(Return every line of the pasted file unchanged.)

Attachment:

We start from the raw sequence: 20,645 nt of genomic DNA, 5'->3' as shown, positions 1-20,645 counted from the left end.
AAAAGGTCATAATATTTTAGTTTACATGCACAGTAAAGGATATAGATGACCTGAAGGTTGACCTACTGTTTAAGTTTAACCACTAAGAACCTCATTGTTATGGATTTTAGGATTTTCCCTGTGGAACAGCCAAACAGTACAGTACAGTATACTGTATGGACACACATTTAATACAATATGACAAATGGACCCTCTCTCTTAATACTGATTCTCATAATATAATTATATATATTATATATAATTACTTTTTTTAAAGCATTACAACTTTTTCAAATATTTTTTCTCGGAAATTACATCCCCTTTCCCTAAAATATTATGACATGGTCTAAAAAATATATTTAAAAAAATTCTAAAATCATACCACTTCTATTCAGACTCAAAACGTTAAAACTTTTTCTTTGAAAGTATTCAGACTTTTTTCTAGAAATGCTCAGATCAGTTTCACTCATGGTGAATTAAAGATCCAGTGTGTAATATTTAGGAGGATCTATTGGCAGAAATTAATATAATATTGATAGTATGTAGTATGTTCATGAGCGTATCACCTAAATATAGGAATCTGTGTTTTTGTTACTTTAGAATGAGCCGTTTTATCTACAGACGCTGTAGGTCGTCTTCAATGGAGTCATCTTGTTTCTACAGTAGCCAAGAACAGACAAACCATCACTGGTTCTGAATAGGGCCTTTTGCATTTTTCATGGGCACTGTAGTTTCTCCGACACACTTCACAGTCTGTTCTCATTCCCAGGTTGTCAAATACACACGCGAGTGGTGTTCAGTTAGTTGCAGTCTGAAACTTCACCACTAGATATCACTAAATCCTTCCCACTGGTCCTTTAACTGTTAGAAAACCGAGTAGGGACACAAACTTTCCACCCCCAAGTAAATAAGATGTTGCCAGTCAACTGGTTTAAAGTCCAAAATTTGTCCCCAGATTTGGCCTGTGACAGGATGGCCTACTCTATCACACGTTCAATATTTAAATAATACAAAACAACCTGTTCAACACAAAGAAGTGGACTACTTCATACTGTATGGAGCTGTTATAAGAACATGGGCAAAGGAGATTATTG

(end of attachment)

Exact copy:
We start from the raw sequence: 20,645 nt of genomic DNA, 5'->3' as shown, positions 1-20,645 counted from the left end.
AAAAGGTCATAATATTTTAGTTTACATGCACAGTAAAGGATATAGATGACCTGAAGGTTGACCTACTGTTTAAGTTTAACCACTAAGAACCTCATTGTTATGGATTTTAGGATTTTCCCTGTGGAACAGCCAAACAGTACAGTACAGTATACTGTATGGACACACATTTAATACAATATGACAAATGGACCCTCTCTCTTAATACTGATTCTCATAATATAATTATATATATTATATATAATTACTTTTTTTAAAGCATTACAACTTTTTCAAATATTTTTTCTCGGAAATTACATCCCCTTTCCCTAAAATATTATGACATGGTCTAAAAAATATATTTAAAAAAATTCTAAAATCATACCACTTCTATTCAGACTCAAAACGTTAAAACTTTTTCTTTGAAAGTATTCAGACTTTTTTCTAGAAATGCTCAGATCAGTTTCACTCATGGTGAATTAAAGATCCAGTGTGTAATATTTAGGAGGATCTATTGGCAGAAATTAATATAATATTGATAGTATGTAGTATGTTCATGAGCGTATCACCTAAATATAGGAATCTGTGTTTTTGTTACTTTAGAATGAGCCGTTTTATCTACAGACGCTGTAGGTCGTCTTCAATGGAGTCATCTTGTTTCTACAGTAGCCAAGAACAGACAAACCATCACTGGTTCTGAATAGGGCCTTTTGCATTTTTCATGGGCACTGTAGTTTCTCCGACACACTTCACAGTCTGTTCTCATTCCCAGGTTGTCAAATACACACGCGAGTGGTGTTCAGTTAGTTGCAGTCTGAAACTTCACCACTAGATATCACTAAATCCTTCCCACTGGTCCTTTAACTGTTAGAAAACCGAGTAGGGACACAAACTTTCCACCCCCAAGTAAATAAGATGTTGCCAGTCAACTGGTTTAAAGTCCAAAATTTGTCCCCAGATTTGGCCTGTGACAGGATGGCCTACTCTATCACACGTTCAATATTTAAATAATACAAAACAACCTGTTCAACACAAAGAAGTGGACTACTTCATACTGTATGGAGCTGTTATAAGAACATGGGCAAAGGAGATTATTG